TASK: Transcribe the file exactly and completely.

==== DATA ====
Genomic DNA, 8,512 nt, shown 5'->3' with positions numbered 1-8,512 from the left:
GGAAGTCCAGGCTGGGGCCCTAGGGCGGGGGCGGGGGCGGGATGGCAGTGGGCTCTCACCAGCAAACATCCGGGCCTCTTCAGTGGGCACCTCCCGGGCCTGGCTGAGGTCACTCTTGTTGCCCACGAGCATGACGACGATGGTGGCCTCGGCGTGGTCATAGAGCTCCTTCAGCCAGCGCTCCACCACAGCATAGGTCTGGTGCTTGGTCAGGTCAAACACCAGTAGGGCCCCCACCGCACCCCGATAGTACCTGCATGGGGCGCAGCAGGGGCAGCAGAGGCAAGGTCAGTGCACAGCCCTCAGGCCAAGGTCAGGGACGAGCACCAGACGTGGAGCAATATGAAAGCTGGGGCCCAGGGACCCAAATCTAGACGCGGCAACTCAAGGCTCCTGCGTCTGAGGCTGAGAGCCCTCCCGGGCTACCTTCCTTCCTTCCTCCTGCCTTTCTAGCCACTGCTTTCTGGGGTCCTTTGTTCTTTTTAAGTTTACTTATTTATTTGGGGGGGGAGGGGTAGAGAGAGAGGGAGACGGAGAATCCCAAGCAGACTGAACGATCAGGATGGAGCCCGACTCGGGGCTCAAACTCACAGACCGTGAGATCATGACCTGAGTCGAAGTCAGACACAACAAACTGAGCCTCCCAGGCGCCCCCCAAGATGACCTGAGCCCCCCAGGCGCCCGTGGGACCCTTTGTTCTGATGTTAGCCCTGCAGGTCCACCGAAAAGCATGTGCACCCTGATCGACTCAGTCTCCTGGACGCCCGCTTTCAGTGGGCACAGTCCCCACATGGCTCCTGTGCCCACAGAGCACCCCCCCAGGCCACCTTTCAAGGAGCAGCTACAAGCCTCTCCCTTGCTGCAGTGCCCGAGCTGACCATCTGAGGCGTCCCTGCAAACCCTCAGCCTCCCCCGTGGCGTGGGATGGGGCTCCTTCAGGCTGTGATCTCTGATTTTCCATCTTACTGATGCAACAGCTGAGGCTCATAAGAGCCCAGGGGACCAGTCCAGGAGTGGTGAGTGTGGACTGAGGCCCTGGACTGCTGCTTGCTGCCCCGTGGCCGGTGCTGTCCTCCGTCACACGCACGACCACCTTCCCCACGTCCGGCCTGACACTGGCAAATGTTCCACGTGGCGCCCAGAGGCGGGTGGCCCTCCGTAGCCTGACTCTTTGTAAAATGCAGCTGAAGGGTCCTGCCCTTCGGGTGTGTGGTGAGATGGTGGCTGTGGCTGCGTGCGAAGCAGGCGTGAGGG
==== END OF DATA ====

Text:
Genomic DNA, 8,512 nt, shown 5'->3' with positions numbered 1-8,512 from the left:
GGAAGTCCAGGCTGGGGCCCTAGGGCGGGGGCGGGGGCGGGATGGCAGTGGGCTCTCACCAGCAAACATCCGGGCCTCTTCAGTGGGCACCTCCCGGGCCTGGCTGAGGTCACTCTTGTTGCCCACGAGCATGACGACGATGGTGGCCTCGGCGTGGTCATAGAGCTCCTTCAGCCAGCGCTCCACCACAGCATAGGTCTGGTGCTTGGTCAGGTCAAACACCAGTAGGGCCCCCACCGCACCCCGATAGTACCTGCATGGGGCGCAGCAGGGGCAGCAGAGGCAAGGTCAGTGCACAGCCCTCAGGCCAAGGTCAGGGACGAGCACCAGACGTGGAGCAATATGAAAGCTGGGGCCCAGGGACCCAAATCTAGACGCGGCAACTCAAGGCTCCTGCGTCTGAGGCTGAGAGCCCTCCCGGGCTACCTTCCTTCCTTCCTCCTGCCTTTCTAGCCACTGCTTTCTGGGGTCCTTTGTTCTTTTTAAGTTTACTTATTTATTTGGGGGGGGAGGGGTAGAGAGAGAGGGAGACGGAGAATCCCAAGCAGACTGAACGATCAGGATGGAGCCCGACTCGGGGCTCAAACTCACAGACCGTGAGATCATGACCTGAGTCGAAGTCAGACACAACAAACTGAGCCTCCCAGGCGCCCCCCAAGATGACCTGAGCCCCCCAGGCGCCCGTGGGACCCTTTGTTCTGATGTTAGCCCTGCAGGTCCACCGAAAAGCATGTGCACCCTGATCGACTCAGTCTCCTGGACGCCCGCTTTCAGTGGGCACAGTCCCCACATGGCTCCTGTGCCCACAGAGCACCCCCCCAGGCCACCTTTCAAGGAGCAGCTACAAGCCTCTCCCTTGCTGCAGTGCCCGAGCTGACCATCTGAGGCGTCCCTGCAAACCCTCAGCCTCCCCCGTGGCGTGGGATGGGGCTCCTTCAGGCTGTGATCTCTGATTTTCCATCTTACTGATGCAACAGCTGAGGCTCATAAGAGCCCAGGGGACCAGTCCAGGAGTGGTGAGTGTGGACTGAGGCCCTGGACTGCTGCTTGCTGCCCCGTGGCCGGTGCTGTCCTCCGTCACACGCACGACCACCTTCCCCACGTCCGGCCTGACACTGGCAAATGTTCCACGTGGCGCCCAGAGGCGGGTGGCCCTCCGTAGCCTGACTCTTTGTAAAATGCAGCTGAAGGGTCCTGCCCTTCGGGTGTGTGGTGAGATGGTGGCTGTGGCTGCGTGCGAAGCAGGCGTGAGGG